Progesterone also helps with the sleep problems so often associated with menopause. After hot flashes, the next most troublesome symptom of menopause is delayed or interrupted sleep. Researchers found that taking 300 milligrams (mg) of progesterone daily at bedtime improved the quality of deep sleep.9 Not only will it make you sleepy but progesterone can reduce the severity of night sweats, which can awaken women from an otherwise sound sleep.8,9

Anti-Aging is a big question at menopause. Who doesn’t want to live longer and age gracefully? But, if we want to live longer we should also try to look and feel good doing it! While we can’t reverse the aging process, we can slow it down.

HRT is regarded as a cornerstone of anti-aging efforts.10,11 Currently, women can expect to live about ⅓ -½ of their lives in a state of sex-hormone deficiency (not enough estrogen, progesterone, or testosterone) if they don’t take hormone replacements. That is a huge problem!

Skin aging, as well as decreases in muscle, bone density, sexual desire, and intellectual activity, can lead to mood disorders osteoporosis, cognitive decline, dementia, heart problems, and painful sex. Bio-identical hormones can give you back the many benefits of estrogen, progesterone, and testosterone. HRT using bioidentical hormones can directly contribute to longevity, and lead to a significant improvement in your quality of life.11-14

Estrogen & Progesterone effects on another hormone, insulin, can help both with weight loss and longevity. Too much insulin is known to speed up the aging process. Estrogen, progesterone, and testosterone can reverse insulin’s effects and slow the aging that you may be noticing. By helping to control stress, progesterone can again be considered an anti-aging hormone.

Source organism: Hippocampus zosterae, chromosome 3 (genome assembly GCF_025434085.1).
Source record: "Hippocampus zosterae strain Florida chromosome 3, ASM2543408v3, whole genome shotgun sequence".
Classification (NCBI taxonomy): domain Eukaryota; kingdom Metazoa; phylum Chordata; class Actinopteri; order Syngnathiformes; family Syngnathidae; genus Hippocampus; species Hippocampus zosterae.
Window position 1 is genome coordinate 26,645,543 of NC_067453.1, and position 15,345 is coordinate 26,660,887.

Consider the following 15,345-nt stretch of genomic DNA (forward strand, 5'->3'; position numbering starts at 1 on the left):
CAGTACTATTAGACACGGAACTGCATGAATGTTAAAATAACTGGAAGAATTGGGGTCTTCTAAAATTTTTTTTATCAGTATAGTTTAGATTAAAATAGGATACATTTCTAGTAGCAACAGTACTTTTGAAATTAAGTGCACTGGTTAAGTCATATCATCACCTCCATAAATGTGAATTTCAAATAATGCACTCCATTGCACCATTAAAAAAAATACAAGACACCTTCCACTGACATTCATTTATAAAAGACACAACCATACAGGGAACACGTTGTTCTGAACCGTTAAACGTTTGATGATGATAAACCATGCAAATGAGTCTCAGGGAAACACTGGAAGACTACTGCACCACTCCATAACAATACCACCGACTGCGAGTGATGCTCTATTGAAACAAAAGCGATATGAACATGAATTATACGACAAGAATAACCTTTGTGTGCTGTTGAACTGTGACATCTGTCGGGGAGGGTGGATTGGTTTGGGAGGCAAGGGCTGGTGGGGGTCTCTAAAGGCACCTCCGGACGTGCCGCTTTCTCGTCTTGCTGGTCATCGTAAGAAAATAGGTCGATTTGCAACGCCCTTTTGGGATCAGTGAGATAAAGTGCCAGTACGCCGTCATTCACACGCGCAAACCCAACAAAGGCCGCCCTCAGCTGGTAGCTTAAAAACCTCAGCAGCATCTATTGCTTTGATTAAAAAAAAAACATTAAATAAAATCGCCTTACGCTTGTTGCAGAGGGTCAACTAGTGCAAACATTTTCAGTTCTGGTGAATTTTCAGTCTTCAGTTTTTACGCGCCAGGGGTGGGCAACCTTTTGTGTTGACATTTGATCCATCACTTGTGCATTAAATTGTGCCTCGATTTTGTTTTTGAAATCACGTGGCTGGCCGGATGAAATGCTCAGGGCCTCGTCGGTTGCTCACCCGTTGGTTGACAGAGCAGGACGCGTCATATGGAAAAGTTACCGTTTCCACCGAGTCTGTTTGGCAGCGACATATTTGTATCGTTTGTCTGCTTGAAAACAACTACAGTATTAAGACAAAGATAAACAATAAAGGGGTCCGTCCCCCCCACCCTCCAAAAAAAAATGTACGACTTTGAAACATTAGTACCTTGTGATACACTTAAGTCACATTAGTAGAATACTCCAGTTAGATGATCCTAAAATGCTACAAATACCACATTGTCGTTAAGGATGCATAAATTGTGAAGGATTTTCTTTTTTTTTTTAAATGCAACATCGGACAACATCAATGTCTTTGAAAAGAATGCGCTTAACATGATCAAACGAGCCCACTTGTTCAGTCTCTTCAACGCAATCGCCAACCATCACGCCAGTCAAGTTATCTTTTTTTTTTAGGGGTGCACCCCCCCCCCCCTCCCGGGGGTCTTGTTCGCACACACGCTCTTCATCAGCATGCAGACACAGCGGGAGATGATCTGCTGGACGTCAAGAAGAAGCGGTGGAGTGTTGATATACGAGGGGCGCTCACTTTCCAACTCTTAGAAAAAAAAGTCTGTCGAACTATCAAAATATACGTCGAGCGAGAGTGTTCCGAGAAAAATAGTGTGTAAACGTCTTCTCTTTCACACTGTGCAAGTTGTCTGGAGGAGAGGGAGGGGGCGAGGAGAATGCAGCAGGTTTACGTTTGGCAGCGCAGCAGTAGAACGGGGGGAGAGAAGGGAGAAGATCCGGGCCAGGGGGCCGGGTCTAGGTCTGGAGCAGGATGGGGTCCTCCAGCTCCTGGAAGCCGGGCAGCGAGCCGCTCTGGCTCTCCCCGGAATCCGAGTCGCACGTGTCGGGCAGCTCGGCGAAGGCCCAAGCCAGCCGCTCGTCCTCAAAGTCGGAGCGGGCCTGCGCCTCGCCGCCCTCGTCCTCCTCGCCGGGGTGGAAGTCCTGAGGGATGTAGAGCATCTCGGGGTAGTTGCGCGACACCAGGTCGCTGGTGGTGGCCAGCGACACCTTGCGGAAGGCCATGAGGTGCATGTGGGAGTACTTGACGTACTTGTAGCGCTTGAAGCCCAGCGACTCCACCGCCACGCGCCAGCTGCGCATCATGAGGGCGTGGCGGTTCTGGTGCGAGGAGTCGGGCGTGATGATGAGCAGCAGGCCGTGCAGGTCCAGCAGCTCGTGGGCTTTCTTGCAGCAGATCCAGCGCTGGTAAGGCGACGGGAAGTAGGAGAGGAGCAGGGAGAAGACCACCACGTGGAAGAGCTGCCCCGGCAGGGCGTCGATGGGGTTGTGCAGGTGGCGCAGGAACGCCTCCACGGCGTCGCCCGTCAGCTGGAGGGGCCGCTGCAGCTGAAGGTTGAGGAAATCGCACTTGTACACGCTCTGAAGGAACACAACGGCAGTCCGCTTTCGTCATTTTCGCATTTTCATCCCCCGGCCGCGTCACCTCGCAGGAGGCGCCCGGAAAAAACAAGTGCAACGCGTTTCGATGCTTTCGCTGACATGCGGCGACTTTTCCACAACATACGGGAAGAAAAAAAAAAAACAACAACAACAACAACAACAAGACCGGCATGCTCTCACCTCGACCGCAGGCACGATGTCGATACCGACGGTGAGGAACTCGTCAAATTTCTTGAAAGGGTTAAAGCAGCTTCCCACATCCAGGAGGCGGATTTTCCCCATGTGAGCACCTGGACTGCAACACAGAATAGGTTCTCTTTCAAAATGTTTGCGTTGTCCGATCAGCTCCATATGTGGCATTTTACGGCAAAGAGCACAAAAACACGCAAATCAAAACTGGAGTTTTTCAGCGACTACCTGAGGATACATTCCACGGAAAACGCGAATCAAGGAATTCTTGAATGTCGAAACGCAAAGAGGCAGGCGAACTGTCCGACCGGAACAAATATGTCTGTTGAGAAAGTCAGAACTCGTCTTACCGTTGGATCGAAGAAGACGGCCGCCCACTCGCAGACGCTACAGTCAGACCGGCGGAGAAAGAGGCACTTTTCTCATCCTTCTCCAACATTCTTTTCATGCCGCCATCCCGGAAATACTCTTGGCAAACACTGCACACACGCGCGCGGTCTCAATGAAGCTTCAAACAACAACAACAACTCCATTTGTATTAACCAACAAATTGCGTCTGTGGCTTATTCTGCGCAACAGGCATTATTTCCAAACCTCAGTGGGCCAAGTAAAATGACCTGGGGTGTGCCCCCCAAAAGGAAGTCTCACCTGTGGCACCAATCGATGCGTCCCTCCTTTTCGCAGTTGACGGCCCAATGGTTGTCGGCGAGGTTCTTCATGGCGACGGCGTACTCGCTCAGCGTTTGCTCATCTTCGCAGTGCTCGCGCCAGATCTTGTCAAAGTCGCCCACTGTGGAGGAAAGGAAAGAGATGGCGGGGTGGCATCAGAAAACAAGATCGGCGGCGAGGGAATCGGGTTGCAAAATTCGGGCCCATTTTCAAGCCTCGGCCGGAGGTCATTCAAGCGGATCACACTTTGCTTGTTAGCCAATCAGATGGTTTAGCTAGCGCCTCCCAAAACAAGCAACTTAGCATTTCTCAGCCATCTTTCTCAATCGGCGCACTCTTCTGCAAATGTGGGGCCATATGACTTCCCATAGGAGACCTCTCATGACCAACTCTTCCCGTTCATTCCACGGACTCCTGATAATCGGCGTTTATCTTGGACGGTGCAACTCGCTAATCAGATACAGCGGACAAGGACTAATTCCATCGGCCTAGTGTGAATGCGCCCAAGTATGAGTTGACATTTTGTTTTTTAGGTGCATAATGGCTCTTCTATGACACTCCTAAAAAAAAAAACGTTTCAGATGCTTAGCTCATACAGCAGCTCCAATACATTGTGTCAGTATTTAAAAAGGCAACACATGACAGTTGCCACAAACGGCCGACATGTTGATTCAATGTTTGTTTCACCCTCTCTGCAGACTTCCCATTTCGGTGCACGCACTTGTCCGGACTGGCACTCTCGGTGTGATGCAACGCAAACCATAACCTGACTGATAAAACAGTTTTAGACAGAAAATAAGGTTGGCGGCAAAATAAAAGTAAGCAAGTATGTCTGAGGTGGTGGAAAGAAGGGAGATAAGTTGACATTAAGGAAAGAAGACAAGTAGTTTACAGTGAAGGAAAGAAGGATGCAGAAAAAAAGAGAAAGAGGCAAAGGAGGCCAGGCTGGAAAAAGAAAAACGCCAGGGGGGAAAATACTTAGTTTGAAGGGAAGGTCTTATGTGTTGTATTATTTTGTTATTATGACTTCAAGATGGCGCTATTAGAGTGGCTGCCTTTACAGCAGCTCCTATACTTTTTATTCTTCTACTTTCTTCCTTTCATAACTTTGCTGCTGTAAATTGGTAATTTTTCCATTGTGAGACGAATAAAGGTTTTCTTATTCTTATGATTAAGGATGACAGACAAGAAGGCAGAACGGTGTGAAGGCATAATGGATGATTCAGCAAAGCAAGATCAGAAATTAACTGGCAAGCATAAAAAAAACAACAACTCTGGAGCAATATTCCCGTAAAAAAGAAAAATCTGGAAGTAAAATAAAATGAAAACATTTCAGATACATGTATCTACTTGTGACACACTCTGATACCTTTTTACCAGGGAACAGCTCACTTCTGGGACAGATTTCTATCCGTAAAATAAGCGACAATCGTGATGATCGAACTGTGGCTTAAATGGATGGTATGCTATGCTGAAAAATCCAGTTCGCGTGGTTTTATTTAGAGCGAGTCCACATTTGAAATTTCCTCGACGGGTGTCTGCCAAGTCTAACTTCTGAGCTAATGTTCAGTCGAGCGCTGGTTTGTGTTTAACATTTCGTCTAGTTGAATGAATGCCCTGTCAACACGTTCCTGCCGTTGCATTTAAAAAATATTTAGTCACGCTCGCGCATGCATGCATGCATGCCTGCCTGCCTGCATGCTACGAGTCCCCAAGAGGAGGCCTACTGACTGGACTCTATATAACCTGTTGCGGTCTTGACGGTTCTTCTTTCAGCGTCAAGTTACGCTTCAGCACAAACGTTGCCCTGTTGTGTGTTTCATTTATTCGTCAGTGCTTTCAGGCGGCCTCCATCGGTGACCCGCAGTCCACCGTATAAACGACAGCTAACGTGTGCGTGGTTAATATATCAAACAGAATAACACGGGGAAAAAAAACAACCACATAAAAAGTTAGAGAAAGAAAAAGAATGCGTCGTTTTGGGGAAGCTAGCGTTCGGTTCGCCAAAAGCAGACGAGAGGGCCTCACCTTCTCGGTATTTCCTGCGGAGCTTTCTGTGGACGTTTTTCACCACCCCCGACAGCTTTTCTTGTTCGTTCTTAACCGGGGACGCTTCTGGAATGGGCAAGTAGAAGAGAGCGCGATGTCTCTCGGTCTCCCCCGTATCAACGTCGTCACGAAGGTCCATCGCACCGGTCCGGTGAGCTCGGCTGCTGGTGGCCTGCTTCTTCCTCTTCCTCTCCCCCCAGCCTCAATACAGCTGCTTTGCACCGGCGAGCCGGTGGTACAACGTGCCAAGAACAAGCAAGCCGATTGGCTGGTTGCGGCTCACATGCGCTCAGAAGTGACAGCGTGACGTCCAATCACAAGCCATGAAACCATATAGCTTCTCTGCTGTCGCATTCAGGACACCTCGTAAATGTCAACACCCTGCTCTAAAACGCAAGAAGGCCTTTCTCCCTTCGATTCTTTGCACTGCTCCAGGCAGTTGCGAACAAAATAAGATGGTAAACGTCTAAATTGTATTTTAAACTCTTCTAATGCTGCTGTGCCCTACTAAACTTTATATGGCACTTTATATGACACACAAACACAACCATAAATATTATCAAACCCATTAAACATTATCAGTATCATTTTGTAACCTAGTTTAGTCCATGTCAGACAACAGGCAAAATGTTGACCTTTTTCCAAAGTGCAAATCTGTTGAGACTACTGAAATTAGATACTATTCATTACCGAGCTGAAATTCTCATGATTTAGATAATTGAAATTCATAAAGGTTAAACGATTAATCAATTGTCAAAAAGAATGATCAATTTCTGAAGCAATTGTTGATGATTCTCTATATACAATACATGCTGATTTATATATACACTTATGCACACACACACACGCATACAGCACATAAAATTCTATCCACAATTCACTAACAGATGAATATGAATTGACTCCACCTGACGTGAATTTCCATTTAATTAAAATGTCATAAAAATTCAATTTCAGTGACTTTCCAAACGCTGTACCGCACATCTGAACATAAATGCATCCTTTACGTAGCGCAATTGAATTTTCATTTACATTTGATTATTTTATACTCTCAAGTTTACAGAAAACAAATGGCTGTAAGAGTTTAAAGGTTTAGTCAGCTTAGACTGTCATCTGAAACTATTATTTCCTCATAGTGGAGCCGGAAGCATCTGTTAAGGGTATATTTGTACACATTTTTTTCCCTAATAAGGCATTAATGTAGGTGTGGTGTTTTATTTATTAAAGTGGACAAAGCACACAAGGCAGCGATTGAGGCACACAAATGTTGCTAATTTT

Testosterone: 

Although many think of it as a ‘male’ hormone, testosterone is also an important female hormone that plays a critical role in women’s health.4 Testosterone maintains normal metabolic function, muscle and bone strength, urogenital health, mood, and cognitive function.4 A deficiency in testosterone can lead to low sexual desire, arousal, and orgasm. 

Tiredness, depression, headaches, cognitive problems, osteoporosis, and lean body tissue loss are additional complications from low testosterone.4 Testosterone levels peak in a woman’s ’20s and start to drop years before perimenopause. By menopause, most women’s levels are half of the peak levels.5 Winona offers DHEA, a testosterone precursor, to gently yet effectively replace the testosterone that can be missing in the menopausal woman.

Long Term Disease Prevention:

Estrogen, progesterone, and testosterone can improve sleep, protect memory & cognitive functions, and even reduce the incidence of breast, uterus, ovarian, cervical, & colon cancers.2,3,11,14 In combination, these hormones can also reduce hot flashes, night sweats, and many other side effects of menopause.1-14

History: 

Before 2000